Note: In preparing for an interview for a documentary on Automats I looked at new sources I wasn’t aware of when I originally wrote this post in 2010, among them a wonderful German trade publication which pictures European Automats produced by the Sielaff company of Berlin. The booklet, from the Hagley Museum and Library’s digital archives, also contains rare exterior and interior shots of NYC’s first Automat, opened in 1902 by James Harcombe. I’ve made modifications to the post and have included some new illustrations.
When automats opened in New York and Philadelphia in 1902 many people were convinced they were an American invention. But they were not. A reporter for the New York Tribune captured a conversation between an American businessman and a foreign guest at James Harcombe’s NYC Automat in 1903, shortly after its opening. After examining the place, the American exclaimed, “What a tribute to American inventive skill!” The man at the next table replied, speaking with an accent, “This is a German idea. There are dozens of these restaurants on the Continent and this one was moved bodily from Berlin …” As the editors of the American Architect and Building News had observed in 1892, when it came to “penny-in-the-slot” machines the U.S. was “far behind the rest of the civilized world.” Even though Americans detested tipping, admired gadgetry, and loved fast service, for some reason the US lagged in the area of automated restaurants.
Slot machines actually go back to antiquity. The first may have been a holy water dispenser in Egypt over 2,000 years ago. But it was Germany that developed the first automatic restaurant, applying electricity to the idea of self-service. Germany was also responsible for the term “automat” which in German usage applies to any type of coin-operated dispensing apparatus. The world’s first automatic refreshment dispenser appeared on the grounds of the zoo in Berlin in June of 1895 and was considered a “howling success.” On its first Sunday in operation it sold 5,400 sandwiches, 9,000 glasses of wine and cordials, and 22,000 cups of coffee. The first “automatisches restaurant,” providing hot meals as well as sandwiches and drinks was also designed by Max Sielaff of Berlin. It was presented to the public at a Berlin industrial exposition in 1896.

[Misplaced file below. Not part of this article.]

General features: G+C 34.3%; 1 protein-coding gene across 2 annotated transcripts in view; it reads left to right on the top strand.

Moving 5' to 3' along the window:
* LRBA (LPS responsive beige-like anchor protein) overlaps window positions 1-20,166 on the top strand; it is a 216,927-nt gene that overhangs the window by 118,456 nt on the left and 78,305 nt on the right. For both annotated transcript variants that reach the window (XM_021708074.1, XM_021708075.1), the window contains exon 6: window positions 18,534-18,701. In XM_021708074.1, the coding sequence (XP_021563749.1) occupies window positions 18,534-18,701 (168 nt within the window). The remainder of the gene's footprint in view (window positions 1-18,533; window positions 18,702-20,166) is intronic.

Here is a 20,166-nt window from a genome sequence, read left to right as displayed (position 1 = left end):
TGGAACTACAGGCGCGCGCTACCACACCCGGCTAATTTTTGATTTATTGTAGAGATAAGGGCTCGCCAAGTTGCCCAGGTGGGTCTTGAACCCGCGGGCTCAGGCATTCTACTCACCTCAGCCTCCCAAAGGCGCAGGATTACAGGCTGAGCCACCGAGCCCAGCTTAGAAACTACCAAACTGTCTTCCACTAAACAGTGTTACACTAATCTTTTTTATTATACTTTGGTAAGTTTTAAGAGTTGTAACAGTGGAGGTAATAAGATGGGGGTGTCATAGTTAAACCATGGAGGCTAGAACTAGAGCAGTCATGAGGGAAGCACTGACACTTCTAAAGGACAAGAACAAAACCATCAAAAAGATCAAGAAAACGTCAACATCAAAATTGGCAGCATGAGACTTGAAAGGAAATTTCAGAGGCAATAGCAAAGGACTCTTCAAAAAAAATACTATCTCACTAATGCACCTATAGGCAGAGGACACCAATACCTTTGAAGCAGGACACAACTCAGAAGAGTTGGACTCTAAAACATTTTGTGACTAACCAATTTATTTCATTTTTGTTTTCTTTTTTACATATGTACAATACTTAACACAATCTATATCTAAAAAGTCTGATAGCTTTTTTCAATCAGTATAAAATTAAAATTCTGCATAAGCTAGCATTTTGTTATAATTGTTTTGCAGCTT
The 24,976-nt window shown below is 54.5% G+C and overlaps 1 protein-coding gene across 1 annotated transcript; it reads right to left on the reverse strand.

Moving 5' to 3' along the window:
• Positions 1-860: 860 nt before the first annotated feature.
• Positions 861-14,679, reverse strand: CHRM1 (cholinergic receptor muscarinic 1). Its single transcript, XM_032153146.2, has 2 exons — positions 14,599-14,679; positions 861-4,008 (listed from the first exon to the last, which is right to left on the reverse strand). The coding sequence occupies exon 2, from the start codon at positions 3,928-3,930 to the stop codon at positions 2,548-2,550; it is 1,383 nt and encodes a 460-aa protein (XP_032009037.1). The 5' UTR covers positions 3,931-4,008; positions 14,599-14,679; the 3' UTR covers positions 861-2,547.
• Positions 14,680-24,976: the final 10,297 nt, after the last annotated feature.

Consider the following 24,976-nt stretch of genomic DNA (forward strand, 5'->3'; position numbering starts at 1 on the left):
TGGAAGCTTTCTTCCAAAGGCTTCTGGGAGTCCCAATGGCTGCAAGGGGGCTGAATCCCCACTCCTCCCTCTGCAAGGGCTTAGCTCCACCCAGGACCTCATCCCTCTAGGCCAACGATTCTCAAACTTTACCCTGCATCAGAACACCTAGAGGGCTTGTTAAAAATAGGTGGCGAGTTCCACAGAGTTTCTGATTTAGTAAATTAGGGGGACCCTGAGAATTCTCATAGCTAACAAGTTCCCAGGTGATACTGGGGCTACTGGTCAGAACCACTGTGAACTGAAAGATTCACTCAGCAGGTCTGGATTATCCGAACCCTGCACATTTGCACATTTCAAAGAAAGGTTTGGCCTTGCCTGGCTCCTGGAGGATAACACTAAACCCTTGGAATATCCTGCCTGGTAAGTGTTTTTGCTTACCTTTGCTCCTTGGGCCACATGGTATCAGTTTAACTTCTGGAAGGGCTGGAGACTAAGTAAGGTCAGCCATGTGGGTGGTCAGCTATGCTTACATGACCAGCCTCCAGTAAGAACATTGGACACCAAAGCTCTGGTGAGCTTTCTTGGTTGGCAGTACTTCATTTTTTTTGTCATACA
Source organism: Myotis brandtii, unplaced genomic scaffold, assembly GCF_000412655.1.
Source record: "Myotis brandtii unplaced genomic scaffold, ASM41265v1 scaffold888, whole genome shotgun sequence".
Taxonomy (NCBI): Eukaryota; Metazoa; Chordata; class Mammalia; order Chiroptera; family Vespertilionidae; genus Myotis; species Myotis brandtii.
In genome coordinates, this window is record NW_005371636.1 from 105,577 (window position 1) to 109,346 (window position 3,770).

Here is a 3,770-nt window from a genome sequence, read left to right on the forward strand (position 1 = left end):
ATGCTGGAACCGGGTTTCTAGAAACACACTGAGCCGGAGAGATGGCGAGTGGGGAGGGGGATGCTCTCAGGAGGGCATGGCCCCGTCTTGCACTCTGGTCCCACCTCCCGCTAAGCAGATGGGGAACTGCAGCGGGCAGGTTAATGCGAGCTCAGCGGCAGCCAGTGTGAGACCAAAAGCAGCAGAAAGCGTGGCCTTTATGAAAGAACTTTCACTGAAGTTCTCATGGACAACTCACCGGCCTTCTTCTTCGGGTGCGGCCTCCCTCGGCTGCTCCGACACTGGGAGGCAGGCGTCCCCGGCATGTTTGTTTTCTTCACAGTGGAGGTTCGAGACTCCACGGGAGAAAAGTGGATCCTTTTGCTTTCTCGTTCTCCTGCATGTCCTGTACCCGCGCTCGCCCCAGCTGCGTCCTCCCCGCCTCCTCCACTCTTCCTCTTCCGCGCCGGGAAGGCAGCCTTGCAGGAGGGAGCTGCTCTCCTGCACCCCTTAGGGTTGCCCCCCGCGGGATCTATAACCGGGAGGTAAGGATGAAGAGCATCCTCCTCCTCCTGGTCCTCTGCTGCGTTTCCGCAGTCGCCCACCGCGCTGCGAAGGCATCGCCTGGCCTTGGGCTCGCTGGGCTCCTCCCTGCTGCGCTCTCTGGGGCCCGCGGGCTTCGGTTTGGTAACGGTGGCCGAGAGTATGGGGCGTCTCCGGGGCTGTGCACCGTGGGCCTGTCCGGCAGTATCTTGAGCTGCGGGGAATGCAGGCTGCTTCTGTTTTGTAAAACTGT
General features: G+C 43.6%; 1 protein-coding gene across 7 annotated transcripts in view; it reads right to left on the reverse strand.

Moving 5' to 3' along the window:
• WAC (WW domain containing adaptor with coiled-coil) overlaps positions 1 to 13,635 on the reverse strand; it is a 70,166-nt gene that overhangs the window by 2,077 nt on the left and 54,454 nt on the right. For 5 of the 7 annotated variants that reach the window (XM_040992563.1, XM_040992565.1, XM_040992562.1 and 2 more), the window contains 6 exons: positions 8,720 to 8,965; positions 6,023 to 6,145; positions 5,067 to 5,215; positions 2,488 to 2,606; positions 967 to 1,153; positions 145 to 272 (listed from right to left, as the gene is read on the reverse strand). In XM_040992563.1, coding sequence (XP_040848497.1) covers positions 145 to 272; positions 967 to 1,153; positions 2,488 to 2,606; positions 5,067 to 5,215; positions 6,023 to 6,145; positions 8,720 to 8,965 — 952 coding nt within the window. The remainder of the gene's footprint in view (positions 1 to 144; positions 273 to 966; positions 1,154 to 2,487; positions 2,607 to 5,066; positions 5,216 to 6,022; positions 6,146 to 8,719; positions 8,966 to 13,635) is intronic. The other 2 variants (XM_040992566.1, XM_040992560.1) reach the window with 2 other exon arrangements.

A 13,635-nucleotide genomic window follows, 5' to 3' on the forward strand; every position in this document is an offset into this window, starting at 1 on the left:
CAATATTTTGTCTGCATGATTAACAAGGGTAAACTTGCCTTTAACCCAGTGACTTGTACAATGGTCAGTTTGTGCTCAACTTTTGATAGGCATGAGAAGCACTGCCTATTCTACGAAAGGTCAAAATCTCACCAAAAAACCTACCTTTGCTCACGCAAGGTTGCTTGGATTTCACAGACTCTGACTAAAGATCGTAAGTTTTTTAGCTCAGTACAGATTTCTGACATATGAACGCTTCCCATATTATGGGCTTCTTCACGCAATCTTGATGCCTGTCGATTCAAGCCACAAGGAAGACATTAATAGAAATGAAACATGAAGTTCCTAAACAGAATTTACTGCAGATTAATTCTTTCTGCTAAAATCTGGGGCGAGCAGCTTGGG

The fame of automatic restaurants spread rapidly in 1897 when one was installed and won a gold medal at the Brussels world’s fair. That same year an announcement was made that a similar restaurant would open soon in Philadelphia and in St. Louis – as far as I can determine neither of these became a reality at that time. In 1900 Paris had ‘buffets automatique’ — which resembled automats — all along the boulevards. Automats appeared in London a bit later. Around this time a visitor to St. Petersburg, Russia, found an automatic restaurant by the name of Quisisana, which evidently was the name of a Sielaff competitor in the European automatic restaurant industry. (pictured: top, Karlsruhe, 1903; middle, Dortmund, 1902; bottom, Wurzburg).
© Jan Whitaker, 2010, revised 2013
23 responses to “Before Horn & Hardart: European automats”
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This is wonderful. And thanks for the link. That book is a wow!
Interesting Jan. How close are we to seeing a comeback?
Maybe if McDonald’s went out of business?